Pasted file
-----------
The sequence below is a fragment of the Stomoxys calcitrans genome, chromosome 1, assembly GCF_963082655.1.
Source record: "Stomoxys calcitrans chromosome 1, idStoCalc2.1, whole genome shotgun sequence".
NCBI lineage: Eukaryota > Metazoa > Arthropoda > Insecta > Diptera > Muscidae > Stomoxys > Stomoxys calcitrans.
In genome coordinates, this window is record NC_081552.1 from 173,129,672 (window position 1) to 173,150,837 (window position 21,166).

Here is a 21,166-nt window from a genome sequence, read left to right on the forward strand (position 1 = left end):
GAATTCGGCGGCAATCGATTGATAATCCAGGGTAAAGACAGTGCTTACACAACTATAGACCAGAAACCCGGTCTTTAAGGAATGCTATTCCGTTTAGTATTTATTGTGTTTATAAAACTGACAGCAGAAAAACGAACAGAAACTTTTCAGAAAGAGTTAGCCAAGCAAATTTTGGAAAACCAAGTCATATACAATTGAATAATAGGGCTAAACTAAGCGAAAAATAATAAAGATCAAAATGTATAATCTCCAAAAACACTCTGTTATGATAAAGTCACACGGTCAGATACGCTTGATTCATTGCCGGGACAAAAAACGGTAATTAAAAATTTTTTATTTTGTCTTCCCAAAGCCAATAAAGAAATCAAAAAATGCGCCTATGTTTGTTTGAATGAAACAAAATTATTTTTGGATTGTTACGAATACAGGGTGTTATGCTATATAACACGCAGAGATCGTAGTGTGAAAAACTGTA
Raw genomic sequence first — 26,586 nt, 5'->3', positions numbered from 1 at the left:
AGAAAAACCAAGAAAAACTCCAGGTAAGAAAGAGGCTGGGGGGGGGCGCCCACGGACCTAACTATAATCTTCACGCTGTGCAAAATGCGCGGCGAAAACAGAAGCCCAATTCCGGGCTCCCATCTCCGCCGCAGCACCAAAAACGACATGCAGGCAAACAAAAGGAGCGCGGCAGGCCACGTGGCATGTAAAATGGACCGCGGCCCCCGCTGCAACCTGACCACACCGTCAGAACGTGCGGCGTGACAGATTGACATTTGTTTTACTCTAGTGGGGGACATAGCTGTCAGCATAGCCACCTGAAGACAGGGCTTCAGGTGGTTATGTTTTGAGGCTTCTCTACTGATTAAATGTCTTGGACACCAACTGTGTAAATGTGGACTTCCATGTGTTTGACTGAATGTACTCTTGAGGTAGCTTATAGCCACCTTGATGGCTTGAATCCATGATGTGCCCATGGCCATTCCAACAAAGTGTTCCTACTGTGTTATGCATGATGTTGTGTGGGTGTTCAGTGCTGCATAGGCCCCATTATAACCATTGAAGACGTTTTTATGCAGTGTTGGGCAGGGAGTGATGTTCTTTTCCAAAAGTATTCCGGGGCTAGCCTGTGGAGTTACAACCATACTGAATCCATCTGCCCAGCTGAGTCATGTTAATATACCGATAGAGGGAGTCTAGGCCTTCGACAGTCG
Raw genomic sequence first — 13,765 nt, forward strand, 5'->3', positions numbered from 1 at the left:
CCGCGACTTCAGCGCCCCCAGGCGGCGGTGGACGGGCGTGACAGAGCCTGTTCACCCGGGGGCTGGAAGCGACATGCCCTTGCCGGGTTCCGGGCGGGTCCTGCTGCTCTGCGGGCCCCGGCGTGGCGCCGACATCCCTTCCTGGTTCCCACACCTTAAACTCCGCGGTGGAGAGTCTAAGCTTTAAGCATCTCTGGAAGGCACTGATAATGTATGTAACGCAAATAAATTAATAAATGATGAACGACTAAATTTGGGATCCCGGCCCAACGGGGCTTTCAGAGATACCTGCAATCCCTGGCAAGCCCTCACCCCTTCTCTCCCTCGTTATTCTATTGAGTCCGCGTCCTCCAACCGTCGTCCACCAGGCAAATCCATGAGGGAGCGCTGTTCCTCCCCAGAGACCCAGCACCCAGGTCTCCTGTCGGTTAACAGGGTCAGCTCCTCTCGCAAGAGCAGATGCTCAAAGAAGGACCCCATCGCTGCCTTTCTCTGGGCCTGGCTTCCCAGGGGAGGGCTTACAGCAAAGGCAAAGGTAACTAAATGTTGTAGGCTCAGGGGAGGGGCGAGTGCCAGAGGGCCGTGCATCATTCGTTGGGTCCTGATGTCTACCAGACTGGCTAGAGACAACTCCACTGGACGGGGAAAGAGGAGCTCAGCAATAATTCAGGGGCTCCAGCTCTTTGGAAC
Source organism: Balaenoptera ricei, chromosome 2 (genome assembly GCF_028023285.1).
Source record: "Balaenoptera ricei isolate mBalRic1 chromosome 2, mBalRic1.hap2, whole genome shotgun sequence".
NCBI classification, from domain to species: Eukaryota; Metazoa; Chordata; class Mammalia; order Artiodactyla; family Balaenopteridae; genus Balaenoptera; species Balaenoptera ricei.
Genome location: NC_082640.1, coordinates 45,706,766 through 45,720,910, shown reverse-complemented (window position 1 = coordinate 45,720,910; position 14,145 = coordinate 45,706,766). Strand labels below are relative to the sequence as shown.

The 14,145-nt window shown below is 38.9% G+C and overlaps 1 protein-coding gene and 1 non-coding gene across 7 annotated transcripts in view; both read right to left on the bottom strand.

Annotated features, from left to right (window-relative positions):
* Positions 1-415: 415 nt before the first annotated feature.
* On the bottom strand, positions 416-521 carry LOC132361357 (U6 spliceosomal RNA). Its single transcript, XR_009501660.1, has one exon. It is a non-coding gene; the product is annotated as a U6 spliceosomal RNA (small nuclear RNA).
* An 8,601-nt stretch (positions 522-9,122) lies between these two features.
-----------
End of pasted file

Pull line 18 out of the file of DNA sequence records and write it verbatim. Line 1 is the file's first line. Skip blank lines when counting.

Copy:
* On the bottom strand, positions 416-521 carry LOC132361357 (U6 spliceosomal RNA). Its single transcript, XR_009501660.1, has one exon. It is a non-coding gene; the product is annotated as a U6 spliceosomal RNA (small nuclear RNA).